Section 1.2: Shelter Plus Care Program Components

Shelter Plus Care grants can be used to provide rental assistance in four ways. The S+C program components are:

1. Tenant-Based Rental Assistance (TRA)

This component provides initial five-year grants for rental assistance. Participants choose their own housing and retain the rental assistance if they move.

Grantees may limit where participants may live if necessary to facilitate the coordination of supportive services. Grantees may require participants to live in a specific area for their entire period of participation, or in a specific structure for the first year and in a specific area for the remainder of the period of participation.

2. Sponsor-Based Rental Assistance (SRA)

The SRA component provides grants for rental assistance through contracts between the grant recipient and sponsor organizations.

A sponsor may be a private, nonprofit organization or a community mental health agency established as a public nonprofit organization.

Participants reside in housing - a single structure or scattered sites - owned or leased by the sponsor. The original term of the grant between HUD and the grant recipient for SRA is five years.

3. Project-Based Rental Assistance (PRA)

PRA provides grants for rental assistance to the owner of an existing structure, where the owner agrees to lease the subsidized units to participants.

Rental subsidies are provided to the owner for a period of either five or ten years. Participants do not keep the rental assistance if they move.

To qualify for ten years of rental subsidies, the owner must complete at least $3,000 of eligible rehabilitation for each unit (including the unit's prorated share of work to be accomplished on common areas or systems) to make the structure decent, safe, and sanitary. This rehabilitation must be completed within 12 months of grant award.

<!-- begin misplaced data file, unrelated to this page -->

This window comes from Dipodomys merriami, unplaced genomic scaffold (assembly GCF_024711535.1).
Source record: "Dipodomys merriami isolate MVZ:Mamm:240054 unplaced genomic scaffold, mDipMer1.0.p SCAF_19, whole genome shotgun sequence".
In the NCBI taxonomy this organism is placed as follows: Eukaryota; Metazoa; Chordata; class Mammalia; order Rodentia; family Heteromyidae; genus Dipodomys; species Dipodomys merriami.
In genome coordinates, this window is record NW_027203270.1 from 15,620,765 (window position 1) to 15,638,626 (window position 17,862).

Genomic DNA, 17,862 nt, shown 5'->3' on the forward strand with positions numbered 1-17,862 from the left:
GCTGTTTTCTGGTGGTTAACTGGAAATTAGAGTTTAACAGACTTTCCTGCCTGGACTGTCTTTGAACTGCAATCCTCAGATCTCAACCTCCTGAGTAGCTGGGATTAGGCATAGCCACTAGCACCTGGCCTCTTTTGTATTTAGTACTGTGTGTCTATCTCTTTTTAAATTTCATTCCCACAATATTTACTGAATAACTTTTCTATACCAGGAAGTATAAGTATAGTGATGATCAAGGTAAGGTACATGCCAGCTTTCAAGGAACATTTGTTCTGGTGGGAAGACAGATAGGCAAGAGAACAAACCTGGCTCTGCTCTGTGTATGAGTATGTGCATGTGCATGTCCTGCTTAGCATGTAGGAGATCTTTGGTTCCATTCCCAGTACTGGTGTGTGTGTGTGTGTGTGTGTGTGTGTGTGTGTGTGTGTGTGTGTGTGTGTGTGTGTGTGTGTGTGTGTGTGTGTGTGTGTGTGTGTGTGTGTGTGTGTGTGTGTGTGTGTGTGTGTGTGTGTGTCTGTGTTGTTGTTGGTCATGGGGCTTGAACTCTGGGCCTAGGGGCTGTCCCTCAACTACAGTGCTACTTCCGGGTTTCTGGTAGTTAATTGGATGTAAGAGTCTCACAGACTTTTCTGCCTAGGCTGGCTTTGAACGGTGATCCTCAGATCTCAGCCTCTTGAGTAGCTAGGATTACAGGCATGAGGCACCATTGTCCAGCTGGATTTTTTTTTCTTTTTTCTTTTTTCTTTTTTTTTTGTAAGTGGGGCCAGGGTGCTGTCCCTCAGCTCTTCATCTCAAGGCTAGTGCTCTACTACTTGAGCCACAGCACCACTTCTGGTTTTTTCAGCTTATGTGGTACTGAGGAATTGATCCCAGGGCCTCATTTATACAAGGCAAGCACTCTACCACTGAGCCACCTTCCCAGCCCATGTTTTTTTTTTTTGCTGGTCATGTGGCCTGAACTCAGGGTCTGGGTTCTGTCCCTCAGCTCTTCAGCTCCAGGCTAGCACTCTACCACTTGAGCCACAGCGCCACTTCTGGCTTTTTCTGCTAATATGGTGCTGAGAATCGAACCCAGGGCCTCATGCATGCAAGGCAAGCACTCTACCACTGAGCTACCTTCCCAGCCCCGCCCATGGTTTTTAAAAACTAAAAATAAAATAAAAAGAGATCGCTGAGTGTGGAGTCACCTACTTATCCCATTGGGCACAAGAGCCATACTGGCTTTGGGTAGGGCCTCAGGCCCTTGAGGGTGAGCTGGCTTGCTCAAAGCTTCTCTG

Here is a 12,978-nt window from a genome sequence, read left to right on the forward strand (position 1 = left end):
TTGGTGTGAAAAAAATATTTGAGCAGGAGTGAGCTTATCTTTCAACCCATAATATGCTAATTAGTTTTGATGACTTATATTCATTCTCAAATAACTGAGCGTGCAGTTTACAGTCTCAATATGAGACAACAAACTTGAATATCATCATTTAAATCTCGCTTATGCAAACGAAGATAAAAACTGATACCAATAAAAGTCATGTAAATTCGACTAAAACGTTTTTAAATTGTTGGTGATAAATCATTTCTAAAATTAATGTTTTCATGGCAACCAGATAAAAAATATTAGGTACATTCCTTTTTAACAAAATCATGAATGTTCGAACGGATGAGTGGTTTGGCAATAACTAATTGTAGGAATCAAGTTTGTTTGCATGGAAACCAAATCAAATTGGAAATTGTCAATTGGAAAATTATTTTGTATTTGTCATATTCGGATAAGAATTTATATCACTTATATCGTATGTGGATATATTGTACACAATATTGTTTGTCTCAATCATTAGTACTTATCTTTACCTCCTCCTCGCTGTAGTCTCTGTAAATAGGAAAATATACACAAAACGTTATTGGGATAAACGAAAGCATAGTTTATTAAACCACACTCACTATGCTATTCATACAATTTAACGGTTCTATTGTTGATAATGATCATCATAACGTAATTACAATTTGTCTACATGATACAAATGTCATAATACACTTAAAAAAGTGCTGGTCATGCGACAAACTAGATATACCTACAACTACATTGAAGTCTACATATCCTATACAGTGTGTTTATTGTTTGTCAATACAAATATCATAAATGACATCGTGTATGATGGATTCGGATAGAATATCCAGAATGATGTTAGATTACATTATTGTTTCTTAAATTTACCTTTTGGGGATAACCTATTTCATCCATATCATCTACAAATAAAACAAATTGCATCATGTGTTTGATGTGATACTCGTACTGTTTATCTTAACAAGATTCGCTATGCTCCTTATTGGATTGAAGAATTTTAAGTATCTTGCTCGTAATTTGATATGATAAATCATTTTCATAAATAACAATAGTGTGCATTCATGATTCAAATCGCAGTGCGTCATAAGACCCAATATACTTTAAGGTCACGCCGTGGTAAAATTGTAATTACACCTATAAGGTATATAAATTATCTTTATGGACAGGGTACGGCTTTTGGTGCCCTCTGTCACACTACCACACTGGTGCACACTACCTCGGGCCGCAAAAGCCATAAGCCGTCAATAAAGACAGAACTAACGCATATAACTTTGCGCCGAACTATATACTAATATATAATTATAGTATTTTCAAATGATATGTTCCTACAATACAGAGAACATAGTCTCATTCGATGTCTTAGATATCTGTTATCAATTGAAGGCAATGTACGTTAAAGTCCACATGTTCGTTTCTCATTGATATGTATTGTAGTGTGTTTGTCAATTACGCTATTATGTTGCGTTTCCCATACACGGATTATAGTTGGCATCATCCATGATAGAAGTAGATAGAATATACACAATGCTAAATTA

4. Moderate Rehabilitation for Single Room Occupancy Dwelling (SRO)

The SRO component provides grants for rental assistance for 10 years in connection with the moderate rehabilitation of single room occupancy housing units.

Resources to initially fund the cost of rehabilitating the dwellings must be obtained from sources other than the S+C grant. Once rehabilitation has been completed, the rental assistance covers operating expenses of the rehabilitated SRO units, including debt service to retire a portion of the eligible costs of the rehabilitation over a ten-year period.

SRO assistance may also be used for efficiency units selected for rehabilitation under this program, but the gross rent (contract rent plus any utility allowance) for those units can be no higher than for SRO units.

Click here for more information on how S+C differs from HUD's Supportive Housing Program. Click here for a side-by-side comparison of Shelter Plus Care and Section 8 Moderate Rehabilitation for SROs.

Some Considerations in Choosing Among S+C Components

The four S+C components offer a range of housing options to suit the priorities of local project grantees and sponsors and to provide choices to participants. Each component offers opportunities, but may pose challenges, to local homeless assistance providers. Some of the potential trade-offs among components include:

  • Tenant-based rental assistance (TRA) may broaden S+C participants' housing choices, but you need to consider how the location of the housing participants choose will affect service delivery. Also, grantees with TRA projects need to consider the availability of private housing in their local housing market and the willingness of landlords to lease to S+C participants.
  • The sponsor-based rental assistance (SRA) component can provide valuable housing resources to nonprofit supportive service providers working with clients who are homeless and disabled. However, it is important to make sure that staff responsible for case management are not also charged with potentially conflicting responsibilities for lease enforcement.
  • A Single Room Occupancy (SRO) or Project-based Rental Assistance (PRA) with rehabilitation grant can help a community preserve or upgrade affordable housing for homeless people with disabilities. In the SRO component, a key challenge is securing the up-front financing for the rehabilitation, since S+C funds cannot be used for this purpose. In the case of a PRA with rehabilitation, a willing property owner with a suitable property must be identified.


In some cases, it may be helpful for participants to change their living arrangements within the S+C Program. For example, a person first entering the program may need concentrated services and might benefit by living in a group situation. After they have stabilized and need fewer services, they may move to a more independent living situation in their own apartment.